[GCC 4.2.1 (Apple Inc. build 5646)] on darwin
Type "help", "copyright", "credits" or "license" for more information.
>>> from TestFactory import *
>>> s = Sub()
>>> s.foo
'bar'
>>> s.baseProperty
'Thingee'
>>> 

As its comment indicates, the base class AbstractClass need not use slots, it could just as easily 'implicitly' define attributes by setting them in its new() initializer. For instance:

instance.otherBaseProperty = "Thingee2"

would work fine. Also note that the base class' initializer supports trivial (no-arg) initializers in its subtypes, as well as variable-length arugmented and keyword argument initializers. I recommend always using this form as it doesn't impose syntax in the simplest (trivial constructor) case but allows for the more complex functionality without imposing maintenance.

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In the example you have provided, I would do it as in your approach 1. I would see class ABC mainly as an implementation helper for X and other classes that implement a certain interface, however. Said interface consists of the attribute 'registry'.

You should, logically at least, discern between the interface shared by X and other classes, and the baseclass which helps you implement it. That is, define separately that there is an interface (for example "ABC"), which exposes a list "registry". Then, you may decide to factor out the implementation of the interface as a common baseclass (conceptually a mix-in) to implementors of interface ABC, since it makes it very easy to introduce new implementing classes (in addition to X).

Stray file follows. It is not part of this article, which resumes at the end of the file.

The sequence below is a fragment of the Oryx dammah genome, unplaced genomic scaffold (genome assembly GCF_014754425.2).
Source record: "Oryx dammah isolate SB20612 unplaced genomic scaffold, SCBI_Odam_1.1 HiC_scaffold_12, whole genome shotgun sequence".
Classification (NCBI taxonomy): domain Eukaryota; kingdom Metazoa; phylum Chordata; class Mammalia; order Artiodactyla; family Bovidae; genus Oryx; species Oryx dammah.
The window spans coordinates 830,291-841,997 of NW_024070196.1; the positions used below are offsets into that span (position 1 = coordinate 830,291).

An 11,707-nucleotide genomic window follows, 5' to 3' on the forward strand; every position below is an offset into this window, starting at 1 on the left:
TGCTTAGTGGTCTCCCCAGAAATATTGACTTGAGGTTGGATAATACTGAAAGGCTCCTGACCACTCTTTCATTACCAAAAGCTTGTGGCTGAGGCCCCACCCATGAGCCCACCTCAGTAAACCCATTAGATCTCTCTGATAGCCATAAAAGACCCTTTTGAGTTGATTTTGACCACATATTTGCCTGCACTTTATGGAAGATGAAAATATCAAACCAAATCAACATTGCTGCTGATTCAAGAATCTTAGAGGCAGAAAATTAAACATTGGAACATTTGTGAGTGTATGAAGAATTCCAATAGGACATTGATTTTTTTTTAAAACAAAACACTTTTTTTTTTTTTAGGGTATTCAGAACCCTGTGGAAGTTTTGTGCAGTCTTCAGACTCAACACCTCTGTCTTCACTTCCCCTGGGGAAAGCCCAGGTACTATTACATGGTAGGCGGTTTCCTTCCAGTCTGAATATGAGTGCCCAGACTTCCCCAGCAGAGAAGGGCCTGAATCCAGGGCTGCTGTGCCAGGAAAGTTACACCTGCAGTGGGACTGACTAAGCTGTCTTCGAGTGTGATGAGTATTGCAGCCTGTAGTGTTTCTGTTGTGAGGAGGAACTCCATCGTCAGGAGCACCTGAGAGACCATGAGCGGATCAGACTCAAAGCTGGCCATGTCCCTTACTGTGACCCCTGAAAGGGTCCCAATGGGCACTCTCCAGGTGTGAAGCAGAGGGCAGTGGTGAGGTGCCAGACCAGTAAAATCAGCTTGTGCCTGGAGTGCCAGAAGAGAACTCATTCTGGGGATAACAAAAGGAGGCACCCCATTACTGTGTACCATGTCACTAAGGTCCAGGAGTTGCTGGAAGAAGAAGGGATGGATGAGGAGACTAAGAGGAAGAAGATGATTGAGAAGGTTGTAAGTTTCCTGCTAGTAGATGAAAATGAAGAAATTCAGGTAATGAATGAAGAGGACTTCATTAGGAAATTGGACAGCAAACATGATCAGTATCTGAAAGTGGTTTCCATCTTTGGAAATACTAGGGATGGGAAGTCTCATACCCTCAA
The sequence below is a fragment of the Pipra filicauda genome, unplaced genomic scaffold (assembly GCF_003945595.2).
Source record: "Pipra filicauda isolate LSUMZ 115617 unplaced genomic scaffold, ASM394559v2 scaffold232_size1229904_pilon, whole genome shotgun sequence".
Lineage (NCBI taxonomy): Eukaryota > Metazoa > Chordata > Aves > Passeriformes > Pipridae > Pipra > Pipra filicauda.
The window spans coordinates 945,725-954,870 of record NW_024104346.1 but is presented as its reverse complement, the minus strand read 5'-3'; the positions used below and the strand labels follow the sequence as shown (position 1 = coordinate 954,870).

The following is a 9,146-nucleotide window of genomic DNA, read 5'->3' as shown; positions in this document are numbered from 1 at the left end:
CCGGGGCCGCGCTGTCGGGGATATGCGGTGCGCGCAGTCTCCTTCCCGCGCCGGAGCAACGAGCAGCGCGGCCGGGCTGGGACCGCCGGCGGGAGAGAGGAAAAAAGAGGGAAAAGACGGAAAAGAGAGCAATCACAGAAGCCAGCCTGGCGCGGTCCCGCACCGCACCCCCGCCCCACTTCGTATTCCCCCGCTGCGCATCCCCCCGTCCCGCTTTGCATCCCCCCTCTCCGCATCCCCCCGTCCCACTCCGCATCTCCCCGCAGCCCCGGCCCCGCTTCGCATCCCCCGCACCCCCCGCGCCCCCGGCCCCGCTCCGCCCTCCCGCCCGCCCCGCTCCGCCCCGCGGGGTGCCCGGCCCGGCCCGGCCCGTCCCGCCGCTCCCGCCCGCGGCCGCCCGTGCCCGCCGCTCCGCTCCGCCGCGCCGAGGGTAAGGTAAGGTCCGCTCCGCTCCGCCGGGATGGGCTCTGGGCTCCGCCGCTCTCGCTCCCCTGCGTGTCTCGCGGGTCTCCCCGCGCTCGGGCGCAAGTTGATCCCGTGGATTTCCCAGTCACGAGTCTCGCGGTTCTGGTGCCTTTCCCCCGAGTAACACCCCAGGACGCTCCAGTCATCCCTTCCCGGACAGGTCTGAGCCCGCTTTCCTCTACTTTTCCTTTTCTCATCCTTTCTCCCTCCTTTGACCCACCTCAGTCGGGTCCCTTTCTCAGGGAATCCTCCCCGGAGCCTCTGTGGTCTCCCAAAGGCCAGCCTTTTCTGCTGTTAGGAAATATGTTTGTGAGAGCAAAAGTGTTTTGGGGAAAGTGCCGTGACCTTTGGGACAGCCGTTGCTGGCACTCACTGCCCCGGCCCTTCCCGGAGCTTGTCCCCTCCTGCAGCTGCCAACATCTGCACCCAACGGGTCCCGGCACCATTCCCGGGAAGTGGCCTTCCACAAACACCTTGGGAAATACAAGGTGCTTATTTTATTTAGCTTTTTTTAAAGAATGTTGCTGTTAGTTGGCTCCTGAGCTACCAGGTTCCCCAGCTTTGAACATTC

Edit: With regard to guarding against mistakes in implementing classes, I'd target this through unit tests. I think this is more comprehensive than trying to account for everything in your implementation :)

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The first is the better design, because the subclasses don't need to know you have implemented the registry with a list. For instance, you could offer an _is_in_registry function which takes one argument, and returns whether the element is in the registry. You could then later change the superclass and replace the list by a set, because elements canonly appear once in the registry, and you wouldn't need to change the subclasses.

Also, it is less code: Imagine you have 100 fields like this in ABC and ABC has 100 subclasses like X...

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Sounds reasonable. So I should try not to rely on registry being a list, when I populate it in the subclass, correct? That is, rather than use registry.append(new_item) and registry[-1] = new_item freely, I should try and use self.add_to_registry(new_item), which will be defined in ABC to .append(), but could be changed to .add() later if needed? –  max Feb 27 '11 at 12:56
    
@max That's how I would do it, yes. I'm not sure if it's the 'pythonic' way, I'm just starting out with python, I'm more from a static languages background. But if you're not adding those functions, why build an abstract superclass at all? –  markijbema Feb 27 '11 at 13:00
    
Well, I might use ABC just to validate stuff.. But I agree, it seems it's more useful to actually do some work. –  max Feb 27 '11 at 13:06